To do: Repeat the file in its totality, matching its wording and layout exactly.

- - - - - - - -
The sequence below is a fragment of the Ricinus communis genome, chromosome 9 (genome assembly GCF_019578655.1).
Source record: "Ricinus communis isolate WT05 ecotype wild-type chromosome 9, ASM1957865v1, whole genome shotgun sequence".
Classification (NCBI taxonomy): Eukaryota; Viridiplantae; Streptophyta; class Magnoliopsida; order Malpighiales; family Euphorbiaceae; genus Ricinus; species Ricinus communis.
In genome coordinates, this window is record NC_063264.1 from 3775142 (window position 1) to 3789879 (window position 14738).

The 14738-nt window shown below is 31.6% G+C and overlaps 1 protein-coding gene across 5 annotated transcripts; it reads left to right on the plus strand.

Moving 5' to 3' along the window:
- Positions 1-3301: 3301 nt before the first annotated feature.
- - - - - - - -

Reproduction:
The sequence below is a fragment of the Ricinus communis genome, chromosome 9 (genome assembly GCF_019578655.1).
Source record: "Ricinus communis isolate WT05 ecotype wild-type chromosome 9, ASM1957865v1, whole genome shotgun sequence".
Classification (NCBI taxonomy): Eukaryota; Viridiplantae; Streptophyta; class Magnoliopsida; order Malpighiales; family Euphorbiaceae; genus Ricinus; species Ricinus communis.
In genome coordinates, this window is record NC_063264.1 from 3775142 (window position 1) to 3789879 (window position 14738).

The 14738-nt window shown below is 31.6% G+C and overlaps 1 protein-coding gene across 5 annotated transcripts; it reads left to right on the plus strand.

Moving 5' to 3' along the window:
- Positions 1-3301: 3301 nt before the first annotated feature.